Moldova’s landscape, climate and water flow

The Danube River Basin in Moldova is hilly with an average elevation of 200 metres – the highest point is 429 metres and the lowest 70 metres. The country receives 500mm of precipitation per year in the northern and central parts and 370mm per year in the south. Out of this amount, 70% occurs during the spring and summer and 30% in the winter.

Natural highlights include: Lakes Manta and Beleu, which are two of the largest natural lakes in Moldova. Lake Manta has an area of 1,100ha, while Lake Beleu is slightly smaller at 1,000ha. All lakes are located in the lower Prut Basin at a distance of 20-40km from the confluence with the Danube River.

Manmade Impacts

Approximately one million people live in the Danube River Basin within Moldova and settlements occupy around 8% of the territory. Some 70% of the population lives in rural areas and 30% in urban areas. Approximately 30% of the population has access to drinking water and sewage systems, however in rural areas only 10% are connected to drinking water supplies and 2-3% to sewage systems. More than 95% of all drinking water for rural and urban settlements comes from groundwater sources. The average water consumption is 50 litres per person per day. The total water consumption for rural areas is 50,000 m3/day.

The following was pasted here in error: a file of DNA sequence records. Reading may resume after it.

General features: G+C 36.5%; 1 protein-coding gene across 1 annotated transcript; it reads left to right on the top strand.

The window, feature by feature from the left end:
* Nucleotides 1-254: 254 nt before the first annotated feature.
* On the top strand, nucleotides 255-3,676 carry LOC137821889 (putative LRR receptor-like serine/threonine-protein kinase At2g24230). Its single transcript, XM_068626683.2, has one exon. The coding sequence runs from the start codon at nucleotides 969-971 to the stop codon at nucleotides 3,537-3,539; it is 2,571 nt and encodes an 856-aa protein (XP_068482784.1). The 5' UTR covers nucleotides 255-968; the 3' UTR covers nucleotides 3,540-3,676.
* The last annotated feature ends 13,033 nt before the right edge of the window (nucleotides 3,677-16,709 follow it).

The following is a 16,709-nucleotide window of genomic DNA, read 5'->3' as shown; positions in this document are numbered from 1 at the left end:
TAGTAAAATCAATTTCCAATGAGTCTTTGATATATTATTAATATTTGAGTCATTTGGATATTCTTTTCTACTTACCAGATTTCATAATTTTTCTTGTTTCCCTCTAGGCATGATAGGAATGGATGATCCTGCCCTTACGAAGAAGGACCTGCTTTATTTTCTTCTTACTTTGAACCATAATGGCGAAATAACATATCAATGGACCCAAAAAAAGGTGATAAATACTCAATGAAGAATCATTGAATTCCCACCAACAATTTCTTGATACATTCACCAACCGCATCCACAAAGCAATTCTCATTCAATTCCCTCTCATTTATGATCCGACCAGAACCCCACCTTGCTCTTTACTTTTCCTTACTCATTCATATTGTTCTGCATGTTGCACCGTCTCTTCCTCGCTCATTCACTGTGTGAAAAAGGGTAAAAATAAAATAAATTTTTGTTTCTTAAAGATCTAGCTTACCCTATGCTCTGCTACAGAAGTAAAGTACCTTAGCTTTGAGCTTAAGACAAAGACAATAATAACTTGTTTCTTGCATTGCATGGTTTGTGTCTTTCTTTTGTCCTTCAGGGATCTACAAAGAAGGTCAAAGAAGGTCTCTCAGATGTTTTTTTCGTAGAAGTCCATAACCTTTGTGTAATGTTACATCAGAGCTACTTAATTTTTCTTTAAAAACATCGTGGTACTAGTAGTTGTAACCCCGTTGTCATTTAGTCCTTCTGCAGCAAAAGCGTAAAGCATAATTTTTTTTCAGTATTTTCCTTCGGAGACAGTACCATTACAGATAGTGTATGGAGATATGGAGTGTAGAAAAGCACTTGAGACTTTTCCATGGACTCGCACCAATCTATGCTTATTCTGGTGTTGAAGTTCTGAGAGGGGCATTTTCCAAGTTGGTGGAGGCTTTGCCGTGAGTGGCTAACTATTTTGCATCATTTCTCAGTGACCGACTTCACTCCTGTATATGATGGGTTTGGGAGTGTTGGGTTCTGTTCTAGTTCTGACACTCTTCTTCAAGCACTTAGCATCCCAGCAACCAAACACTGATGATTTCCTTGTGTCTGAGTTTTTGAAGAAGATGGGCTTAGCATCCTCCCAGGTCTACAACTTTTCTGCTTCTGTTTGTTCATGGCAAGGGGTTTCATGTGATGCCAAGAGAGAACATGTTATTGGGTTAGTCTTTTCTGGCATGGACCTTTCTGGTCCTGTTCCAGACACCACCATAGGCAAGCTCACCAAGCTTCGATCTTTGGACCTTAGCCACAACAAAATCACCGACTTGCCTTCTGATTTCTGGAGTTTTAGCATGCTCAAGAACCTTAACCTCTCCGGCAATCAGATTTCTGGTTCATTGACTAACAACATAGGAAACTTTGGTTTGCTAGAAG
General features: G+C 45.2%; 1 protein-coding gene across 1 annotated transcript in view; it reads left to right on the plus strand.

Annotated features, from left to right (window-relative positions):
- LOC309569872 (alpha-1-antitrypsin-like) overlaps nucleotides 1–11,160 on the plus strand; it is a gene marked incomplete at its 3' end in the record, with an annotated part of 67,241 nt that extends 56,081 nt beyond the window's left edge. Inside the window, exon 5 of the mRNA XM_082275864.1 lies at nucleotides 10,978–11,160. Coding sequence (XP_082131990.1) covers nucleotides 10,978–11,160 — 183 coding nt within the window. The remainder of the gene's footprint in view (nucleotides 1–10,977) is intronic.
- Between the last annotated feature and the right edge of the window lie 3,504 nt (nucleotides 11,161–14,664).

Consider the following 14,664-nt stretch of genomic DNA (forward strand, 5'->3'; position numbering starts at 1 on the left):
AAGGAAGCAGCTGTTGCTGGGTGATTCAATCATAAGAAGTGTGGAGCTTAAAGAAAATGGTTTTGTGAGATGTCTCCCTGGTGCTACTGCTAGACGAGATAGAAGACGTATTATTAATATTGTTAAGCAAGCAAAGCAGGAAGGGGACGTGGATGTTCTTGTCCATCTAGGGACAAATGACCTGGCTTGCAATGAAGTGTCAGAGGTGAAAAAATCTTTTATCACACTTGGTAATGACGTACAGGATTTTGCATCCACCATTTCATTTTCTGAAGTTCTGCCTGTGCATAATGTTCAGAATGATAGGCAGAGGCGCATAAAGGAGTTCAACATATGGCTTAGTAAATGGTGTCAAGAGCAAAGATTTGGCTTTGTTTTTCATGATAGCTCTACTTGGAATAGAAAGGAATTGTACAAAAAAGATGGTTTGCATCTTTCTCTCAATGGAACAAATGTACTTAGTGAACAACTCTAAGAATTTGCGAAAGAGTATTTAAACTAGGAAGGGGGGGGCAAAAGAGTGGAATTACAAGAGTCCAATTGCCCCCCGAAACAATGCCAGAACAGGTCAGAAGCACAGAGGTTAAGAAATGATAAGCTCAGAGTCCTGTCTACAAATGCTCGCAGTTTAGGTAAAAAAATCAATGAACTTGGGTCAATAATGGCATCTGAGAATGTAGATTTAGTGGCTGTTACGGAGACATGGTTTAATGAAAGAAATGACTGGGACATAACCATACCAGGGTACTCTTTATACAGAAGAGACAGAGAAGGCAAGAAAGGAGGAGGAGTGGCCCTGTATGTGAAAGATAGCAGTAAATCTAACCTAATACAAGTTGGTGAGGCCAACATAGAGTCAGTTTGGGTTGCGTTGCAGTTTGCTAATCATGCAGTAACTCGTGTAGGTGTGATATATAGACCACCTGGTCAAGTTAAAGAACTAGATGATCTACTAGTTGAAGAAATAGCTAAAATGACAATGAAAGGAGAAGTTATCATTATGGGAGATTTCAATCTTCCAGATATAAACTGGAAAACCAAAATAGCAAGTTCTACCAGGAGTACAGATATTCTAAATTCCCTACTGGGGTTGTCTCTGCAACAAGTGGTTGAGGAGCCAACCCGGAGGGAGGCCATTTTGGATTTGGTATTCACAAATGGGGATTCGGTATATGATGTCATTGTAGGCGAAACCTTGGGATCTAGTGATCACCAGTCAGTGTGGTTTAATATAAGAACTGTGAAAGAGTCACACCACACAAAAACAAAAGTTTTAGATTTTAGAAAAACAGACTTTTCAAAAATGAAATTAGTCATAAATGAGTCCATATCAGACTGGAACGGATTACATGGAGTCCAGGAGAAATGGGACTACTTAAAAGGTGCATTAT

Around 90% of the riverbanks are dammed – at an average height of two metres. The dams are normally sufficient and since the construction of the Costesti-Stinca reservoir no significant floods have been recorded in the region.

Energy production in the region is very low, with only one hydropower station in this part of the Danube River Basin. The Costesti-Stinca hydroelectric plant provides around 20,000 megawatts per year.


The average volume of discharged waters to the country’s rivers is 9,220 million m³ per year. Pollution types associated with these discharges are nutrients and biochemical oxygen demand (BOD). According to estimates, point sources make up between 8-10% of all nutrient loads – 1,600 tonnes of nitrogen and 100 of phosphorus. Estimates show approximately 17,500 tonnes of nitrogen and 1,600 tonnes of phosphorus. The main substances, according to national statistics, are N, P and BOD. A deposit of nearly 5,000 tonnes of pesticides is located in the lower Prut Basin. Approximately 70% of banned pesticides are DDT and HCH. 

For detailed information on the above, download the fact sheet below.


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